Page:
the existing building. Never one to use material in a conventional way, Kuma decided to make a porous wall with the Oya stone, inspired by its physical porosity. In keeping with his strong aspirations to dematerialize architecture, Kuma detailed the stone wall so that the material appears to float. Alternating courses of chevron-shaped stones barely touch at their apex, suggesting an impossible lightness. In reality, the stones are supported by a ¼ inch (6 mm) thick steel plate—strong enough to hold the stone, yet thin enough to be undetectable from a short distance. However, both materials perform structural work as a composite system: steel supports stone, and stone supports steel. The Chokkura Plaza embodies Kuma’s search for lightness as well as the true expression of materials. In the project, he sought “to oppose the covering up of the entire world with concrete and steel through the use of local materials and collaboration with local craftsmen in the creation of an invisible architecture.”

gantenbein Winery

28

When Bearth & Deplazes Architects hired Gramazio & Kohler to design the facade for an extension to a winery, the researchers at ETH Zürich only had three months until completion of construction. The clients had requested a new structure that would house a fermentation room for grape processing, a cellar for wine barrel storage, and a terrace for wine tastings. Familiar with Gramazio & Kohler’s explorations in robotic fabrication studies, Bearth & Deplazes requested that the designers apply their process to the exterior infill panels of the addition. Using an oversized image of a basket filled with grapes, Gramazio & Kohler created an abstract digital template to superimpose on the building’s 4,300 ft2 (400 m2) facade. They programmed a robot in their laboratory to construct panels out of individually laid bricks, and the brick angles were established based on the brightness of individual pixels within the

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captions tk: 02_MS_Gantenbein_01[1A].tif captions tk: 02_MS_Gantenbein_03[2B].tif 02_MS_Gantenbein_09[2B].tif

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Mineral

Mineral

Fläsch, Switzerland Gramazio & Kohler Architecture and Urbanism with Bearth & Deplazes Architekten, 2006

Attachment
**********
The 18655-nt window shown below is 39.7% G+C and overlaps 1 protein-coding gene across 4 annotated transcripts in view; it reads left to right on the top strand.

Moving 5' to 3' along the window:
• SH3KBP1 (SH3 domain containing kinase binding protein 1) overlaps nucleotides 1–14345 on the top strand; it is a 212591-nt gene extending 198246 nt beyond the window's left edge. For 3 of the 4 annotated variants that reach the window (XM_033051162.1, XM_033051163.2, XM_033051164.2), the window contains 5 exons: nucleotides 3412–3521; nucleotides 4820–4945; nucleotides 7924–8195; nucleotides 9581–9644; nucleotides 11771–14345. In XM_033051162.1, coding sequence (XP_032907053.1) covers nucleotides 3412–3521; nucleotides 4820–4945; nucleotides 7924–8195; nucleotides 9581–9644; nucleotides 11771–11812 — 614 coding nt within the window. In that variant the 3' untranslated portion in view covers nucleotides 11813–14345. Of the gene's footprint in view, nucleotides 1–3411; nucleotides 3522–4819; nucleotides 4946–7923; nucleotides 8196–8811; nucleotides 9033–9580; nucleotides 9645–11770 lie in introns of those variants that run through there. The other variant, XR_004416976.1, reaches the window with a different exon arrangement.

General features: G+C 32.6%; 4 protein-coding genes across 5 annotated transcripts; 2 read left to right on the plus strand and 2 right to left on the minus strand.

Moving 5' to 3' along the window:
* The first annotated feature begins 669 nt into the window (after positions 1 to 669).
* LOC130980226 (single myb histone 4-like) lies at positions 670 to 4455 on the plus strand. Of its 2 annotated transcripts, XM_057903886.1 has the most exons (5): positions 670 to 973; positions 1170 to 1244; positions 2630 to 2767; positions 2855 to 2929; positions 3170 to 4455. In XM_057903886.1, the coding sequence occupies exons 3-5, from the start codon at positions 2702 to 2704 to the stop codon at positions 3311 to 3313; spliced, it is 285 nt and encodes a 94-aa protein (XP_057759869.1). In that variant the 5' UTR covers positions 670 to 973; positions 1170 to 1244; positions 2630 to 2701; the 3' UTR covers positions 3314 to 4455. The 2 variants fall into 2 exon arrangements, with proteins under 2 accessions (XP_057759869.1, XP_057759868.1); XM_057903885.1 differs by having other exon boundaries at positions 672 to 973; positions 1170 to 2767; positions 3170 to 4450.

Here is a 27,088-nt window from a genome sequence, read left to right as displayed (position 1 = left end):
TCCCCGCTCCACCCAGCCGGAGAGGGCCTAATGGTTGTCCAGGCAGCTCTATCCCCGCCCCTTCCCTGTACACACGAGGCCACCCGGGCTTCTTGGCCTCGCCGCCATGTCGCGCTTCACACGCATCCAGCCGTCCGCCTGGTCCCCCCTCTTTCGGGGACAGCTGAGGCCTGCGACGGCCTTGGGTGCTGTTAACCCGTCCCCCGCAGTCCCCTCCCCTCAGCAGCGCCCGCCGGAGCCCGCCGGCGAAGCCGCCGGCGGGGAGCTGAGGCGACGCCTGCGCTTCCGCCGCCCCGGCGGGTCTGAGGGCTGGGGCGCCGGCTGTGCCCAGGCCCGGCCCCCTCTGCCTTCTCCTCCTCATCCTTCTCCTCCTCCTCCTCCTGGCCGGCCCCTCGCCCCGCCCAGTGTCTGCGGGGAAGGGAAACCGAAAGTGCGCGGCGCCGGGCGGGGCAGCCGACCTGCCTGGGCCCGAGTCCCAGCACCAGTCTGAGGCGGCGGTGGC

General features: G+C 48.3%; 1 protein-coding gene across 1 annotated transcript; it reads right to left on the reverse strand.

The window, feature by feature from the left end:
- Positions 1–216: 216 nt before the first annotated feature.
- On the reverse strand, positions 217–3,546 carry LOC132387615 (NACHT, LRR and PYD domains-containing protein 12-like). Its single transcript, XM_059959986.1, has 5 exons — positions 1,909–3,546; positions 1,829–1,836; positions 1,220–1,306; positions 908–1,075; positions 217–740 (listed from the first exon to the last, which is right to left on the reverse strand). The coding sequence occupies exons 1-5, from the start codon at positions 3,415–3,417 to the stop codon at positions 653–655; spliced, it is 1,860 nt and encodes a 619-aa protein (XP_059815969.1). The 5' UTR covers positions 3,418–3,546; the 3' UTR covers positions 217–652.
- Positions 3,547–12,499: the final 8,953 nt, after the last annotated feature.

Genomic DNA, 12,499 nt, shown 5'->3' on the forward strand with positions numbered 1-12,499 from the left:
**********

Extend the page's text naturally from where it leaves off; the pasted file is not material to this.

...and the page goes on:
photograph of grapes. According to the researchers, “similarly to pixels on a computer screen they add up to a distinctive image and thus communicate the identity of the vineyard. In contrast to a twodimensional screen, however, there is a dramatic play between plasticity, depth and color, dependent on the viewer’s position and the angle of the sun.” An automated procedure regulated the application of two-component bonding agent to the bricks, ensuring the panels’ rigidity. During construction, the seventy-two panels were delivered to the site on a truck and lifted into place by crane. The shifting orientations of twenty thousand bricks allow light to penetrate the structure at varying angles and intensities. The brick naturally tempers peak outdoor temperatures via its thermal mass, and clear polycarbonate panels located on the interior block wind and rain penetration.

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Architecture Briefs

Material Strategies Innovative Applications in Architecture Blaine Brownell Blaine Brownell’s best-selling Transmaterial series has introduced designers to hundreds of emergent materials that have the potential to transform our built environment. In our new Architecture Brief, Material Strategies, Brownell shows architects how creative applications of these materials achieve such transformations. Chapters based on fundamental material categories examine historical precedents, current opportunities, and future environmental challenges. Case studies featuring detailed illustrations showcase pioneering buildings from today’s most forward-thinking architectural firms. • An ideal primer on the role of materials in architectural design • Contemporary case studies include buildings by Kengo Kuma and Associates, Herzog & de Meuron, Steven Holl Architects, and Zaha Hadid • The first book to examine both the role material innovation has played in architectural history and its relevance for today’s architects • Moves beyond the conventional methodologies of building-technology courses and the purely technological contexts of professional practice

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Materials for Design 978-1-56898-558-9 $50.00

Transmaterial 2 978-1-56898-722-4 $35.00 Transmaterial 3 978-1-56898-893-1 $40.00

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After Taste Expanded Practice in Interior Design Kent Kleinman, Joanna Merwood-Salisbury, and Lois Weinthal, editors What is taste? This well-curated collection documents new theories and emerging critical practices in the field of interior design. It investigates taste, a concept central to the formation of the discipline in the eighteenth century that was repudiated by architects in the early twentieth century, but which continues to play an important role in interior design today. Essays by historians and critics are complemented by interviews with practitioners on the margins of normative practice and portfolios of the work of contemporary designers. • An important, critical look at an understudied field • Essential reading for interior designers as well as architects • From the annual symposium After Taste, hosted by Parsons The New School of Design • Features portfolios of artist Courtney Smith, photographer James Casebere, and interior and landscape designer Petra Blaisse and interviews with animation filmmakers Timothy and Stephen Quay (Quay Brothers) and space architect Constance Adams • Contributions by Penny Sparke, Kent Kleinman, J. M. Bernstein, Anthony Vidler, Julieanna Preston, Joanna Merwood-Salisbury, Alex Kitnick, Susan Yelavich, and Jorge Otero-Pailos